He points out that a Viking army is known to have been in the area at the time, attacking the Wessex and Mercia kingdoms including the Battle of Edington, Wiltshire, in 878 against Alfred the Great, one year before the hoard is thought to have been buried.

“It was probably buried to preserve it from other Vikings as well as Anglo Saxons, and for whatever reason the person who buried it wasn’t able to go back and recover it," Williams concludes.

The two British treasure hunters and the two coin sellers who helped them have been convicted of ignoring the law which states significant finds must be declared. The court was adjourned until Friday for sentencing and the other defendants were remanded in custody.

Layton Davies, George Powell, Paul Wells and Simon Wicks were convicted by a jury at Worcester Crown Court. Photo: West Mercia Police

“I am not going to admit George Powell bail, he’s going to be sentenced for theft of items worth millions of pounds and is facing a very long sentence of imprisonment and in addition to that there will inevitably be a confiscation process," Judge Nicholas Cartwright has said.

“There are hidden assets by way of unrecovered treasure worth a very large sum, probably millions of pounds, so there’s the prospect of a very long default period of imprisonment should the assets remain hidden,” he has added.

Peter Reavill, the finds liaison officer for the British Museum in Shropshire and Herefordshire, says it is a concern hobbyists like Powell and Davies could prioritize personal financial gain over national interests.

“It will be so easy for really important objects just to slip through the net, mostly due to individuals’ greed," he adds.

Amanda Blakeman, West Mercia Police’s Deputy Chief Constable, has said the treasure hunting detectorists were looking to “criminally profit from removing the historical footprint of our country”.

“It’s absolutely critical that we protect our heritage, our history, and we bring offenders to justice who are looking to profit from something that is owned by the community,” she has stated.

Blakeman has recently been appointed as the national leader for heritage and cultural crime and has established police and expert networks to help tackle these “complex and protracted” investigations in the future.

“We must recover that property and we must cut off those markets that are available to be able to disperse our history, not only across this country, but across the world,” she has said.

“[The coins] must be concealed in one or more places or by now having been concealed have been dispersed never to be reassembled as a hoard of such coinage again,” prosecutor, Kevin Hegarty QC, has noted.

Bulgaria also has a very massive criminal industry of treasure hunting and antiques trafficking, with an estimated annual turnover of up to EUR 1 billion.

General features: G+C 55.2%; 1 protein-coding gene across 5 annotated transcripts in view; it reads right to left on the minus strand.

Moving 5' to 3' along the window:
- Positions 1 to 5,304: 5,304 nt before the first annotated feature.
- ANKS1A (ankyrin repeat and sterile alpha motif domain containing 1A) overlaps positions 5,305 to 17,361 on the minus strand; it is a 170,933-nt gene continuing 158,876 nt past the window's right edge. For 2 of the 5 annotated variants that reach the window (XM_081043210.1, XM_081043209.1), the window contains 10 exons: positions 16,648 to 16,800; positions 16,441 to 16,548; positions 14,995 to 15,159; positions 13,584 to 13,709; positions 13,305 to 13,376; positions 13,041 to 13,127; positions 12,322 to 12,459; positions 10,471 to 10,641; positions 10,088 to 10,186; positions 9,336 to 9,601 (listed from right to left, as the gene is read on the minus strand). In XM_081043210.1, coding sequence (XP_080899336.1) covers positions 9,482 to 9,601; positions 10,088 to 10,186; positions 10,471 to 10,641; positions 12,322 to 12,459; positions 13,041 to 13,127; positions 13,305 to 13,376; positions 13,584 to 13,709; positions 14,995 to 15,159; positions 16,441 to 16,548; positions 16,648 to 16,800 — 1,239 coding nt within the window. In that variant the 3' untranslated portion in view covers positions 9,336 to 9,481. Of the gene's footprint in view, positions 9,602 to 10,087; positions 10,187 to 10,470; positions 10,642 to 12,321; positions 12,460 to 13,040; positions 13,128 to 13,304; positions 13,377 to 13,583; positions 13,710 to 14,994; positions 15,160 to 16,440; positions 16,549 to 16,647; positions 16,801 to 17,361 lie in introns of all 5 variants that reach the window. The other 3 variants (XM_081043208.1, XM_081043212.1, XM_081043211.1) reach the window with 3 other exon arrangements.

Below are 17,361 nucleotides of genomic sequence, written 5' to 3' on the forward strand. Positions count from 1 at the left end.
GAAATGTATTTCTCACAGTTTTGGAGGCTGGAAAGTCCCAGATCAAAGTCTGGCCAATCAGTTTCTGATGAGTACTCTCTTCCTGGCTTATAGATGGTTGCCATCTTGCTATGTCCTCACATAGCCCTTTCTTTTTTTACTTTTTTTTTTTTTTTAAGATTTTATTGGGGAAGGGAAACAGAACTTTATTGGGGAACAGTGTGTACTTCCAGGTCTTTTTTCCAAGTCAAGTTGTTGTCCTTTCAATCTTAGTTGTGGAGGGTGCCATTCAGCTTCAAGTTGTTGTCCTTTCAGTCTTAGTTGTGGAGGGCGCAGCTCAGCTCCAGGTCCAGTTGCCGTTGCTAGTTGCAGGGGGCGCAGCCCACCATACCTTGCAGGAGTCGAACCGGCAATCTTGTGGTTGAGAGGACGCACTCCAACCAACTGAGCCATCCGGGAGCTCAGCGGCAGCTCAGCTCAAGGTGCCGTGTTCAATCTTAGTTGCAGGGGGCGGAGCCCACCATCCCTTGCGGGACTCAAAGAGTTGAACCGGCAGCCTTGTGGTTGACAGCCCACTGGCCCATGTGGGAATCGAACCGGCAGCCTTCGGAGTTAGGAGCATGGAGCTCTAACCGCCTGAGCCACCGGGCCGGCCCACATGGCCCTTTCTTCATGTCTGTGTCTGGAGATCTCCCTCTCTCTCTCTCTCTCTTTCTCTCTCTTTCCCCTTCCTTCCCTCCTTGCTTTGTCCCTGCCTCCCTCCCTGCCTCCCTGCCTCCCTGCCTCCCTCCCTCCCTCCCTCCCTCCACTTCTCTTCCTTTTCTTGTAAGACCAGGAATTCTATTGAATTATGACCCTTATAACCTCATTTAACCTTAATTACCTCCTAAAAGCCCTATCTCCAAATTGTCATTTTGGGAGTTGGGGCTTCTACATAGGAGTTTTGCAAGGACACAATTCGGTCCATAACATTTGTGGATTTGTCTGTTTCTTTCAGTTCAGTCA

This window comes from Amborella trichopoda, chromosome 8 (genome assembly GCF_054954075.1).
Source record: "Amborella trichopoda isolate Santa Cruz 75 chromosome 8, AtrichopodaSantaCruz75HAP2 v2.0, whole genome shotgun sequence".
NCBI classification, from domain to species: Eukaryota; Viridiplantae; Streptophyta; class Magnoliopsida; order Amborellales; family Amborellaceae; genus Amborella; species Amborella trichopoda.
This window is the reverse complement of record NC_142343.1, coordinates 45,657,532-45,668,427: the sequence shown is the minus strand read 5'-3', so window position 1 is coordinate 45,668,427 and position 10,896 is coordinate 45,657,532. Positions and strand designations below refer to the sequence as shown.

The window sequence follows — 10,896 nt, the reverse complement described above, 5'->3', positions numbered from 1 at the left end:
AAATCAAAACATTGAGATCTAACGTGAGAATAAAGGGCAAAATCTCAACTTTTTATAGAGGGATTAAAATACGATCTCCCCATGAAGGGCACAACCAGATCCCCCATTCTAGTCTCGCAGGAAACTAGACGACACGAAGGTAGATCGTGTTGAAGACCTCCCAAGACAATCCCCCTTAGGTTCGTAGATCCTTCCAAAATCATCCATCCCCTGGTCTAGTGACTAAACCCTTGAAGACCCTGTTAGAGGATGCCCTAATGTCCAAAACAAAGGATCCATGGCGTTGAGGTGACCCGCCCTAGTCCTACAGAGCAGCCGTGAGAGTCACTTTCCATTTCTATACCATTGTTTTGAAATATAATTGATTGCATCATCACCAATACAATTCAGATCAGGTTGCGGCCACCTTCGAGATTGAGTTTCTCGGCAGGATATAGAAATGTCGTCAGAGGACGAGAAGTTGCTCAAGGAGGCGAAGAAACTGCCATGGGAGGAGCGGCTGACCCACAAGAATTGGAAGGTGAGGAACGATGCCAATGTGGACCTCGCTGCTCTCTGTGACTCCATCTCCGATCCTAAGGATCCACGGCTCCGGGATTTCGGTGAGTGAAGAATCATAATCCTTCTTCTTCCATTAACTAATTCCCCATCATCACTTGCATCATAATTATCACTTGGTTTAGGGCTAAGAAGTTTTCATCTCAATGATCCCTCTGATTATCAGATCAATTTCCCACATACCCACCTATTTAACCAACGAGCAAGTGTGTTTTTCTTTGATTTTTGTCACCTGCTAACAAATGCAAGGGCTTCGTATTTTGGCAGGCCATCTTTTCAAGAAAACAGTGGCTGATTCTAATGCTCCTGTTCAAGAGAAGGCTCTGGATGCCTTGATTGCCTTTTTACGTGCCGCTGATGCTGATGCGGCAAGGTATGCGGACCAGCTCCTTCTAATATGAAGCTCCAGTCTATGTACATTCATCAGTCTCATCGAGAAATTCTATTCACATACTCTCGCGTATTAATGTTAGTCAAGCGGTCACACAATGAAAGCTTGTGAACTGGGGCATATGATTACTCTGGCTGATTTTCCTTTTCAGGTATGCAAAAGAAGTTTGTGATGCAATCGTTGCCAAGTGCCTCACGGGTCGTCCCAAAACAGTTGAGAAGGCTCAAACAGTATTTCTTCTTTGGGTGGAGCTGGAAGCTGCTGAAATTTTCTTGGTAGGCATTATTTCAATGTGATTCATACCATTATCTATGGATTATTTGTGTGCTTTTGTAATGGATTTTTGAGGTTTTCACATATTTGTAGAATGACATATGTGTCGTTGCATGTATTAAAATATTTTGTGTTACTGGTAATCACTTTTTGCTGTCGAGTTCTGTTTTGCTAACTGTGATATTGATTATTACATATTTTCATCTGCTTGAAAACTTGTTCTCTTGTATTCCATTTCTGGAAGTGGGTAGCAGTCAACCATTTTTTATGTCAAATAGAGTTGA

Possiblity the most comprehensive popular book on treasure hunting looting in Bulgaria, “Plunder Paradise", is authored by Ivan Dikov, the founder and publisher of ArchaeologyinBulgaria.com. It classifies modern-day looters in three different categories.

The book “Plunder Paradise: How Brutal Treasure Hunters Are Obliterating World History and Archaeology in Post-Communist Bulgaria" released in July 2019 is based on author Ivan Dikov’s wide-ranging, in-depth experience of covering the topic for more than 11 years as an English-language journalist in international online media, and as the fixer in two international documentaries on treasure hunting and archaeology in Bulgaria.

Source

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Background Infonotes:

Treasure hunting and illegal trafficking of antiques have been rampant in Bulgaria after the collapse of the communism regime in 1989 (and allegedly before that). Estimates vary but some consider this the second most profitable activity for the Bulgarian mafia after drug trafficking.

An estimate made in November 2014 by the Forum Association, a NGO, suggests its annual turnover amounts to BGN 500 million (app. EUR 260 million), and estimates of the number of those involved range from about 5 000 to 200 000 – 300 000, the vast majority of whom are impoverished low-level diggers.

According to an estimate by Assoc. Prof. Konstantin Dochev, head of the Veliko Tarnovo Office of the Sofia-based National Institute and Museum of Archaeology, up to USD 1 billion worth of archaeological artifacts might be smuggled out of Bulgaria annually.

According to the estimate of another archaeologist from the Institute, Assoc. Prof. Sergey Torbatov, there might be as many as 500,000 people dealing with treasure hunting in Bulgaria.

Possiblity the most comprehensive popular book on treasure hunting looting in Bulgaria, “Plunder Paradise", is authored by Ivan Dikov, the founder and publisher of ArchaeologyinBulgaria.com.

One of the most compelling reports in international media on Bulgaria’s treasure hunting plight is the 2009 documentary of Dateline on Australia’s SBS TV entitled “Plundering the Past" (in which Ivan Dikov served as a fixer). Focusing on the fate of the Ancient Roman colony Ratiaria in Northwest Bulgaria, the film makes it clear that treasure hunting destruction happens all over the country on a daily basis.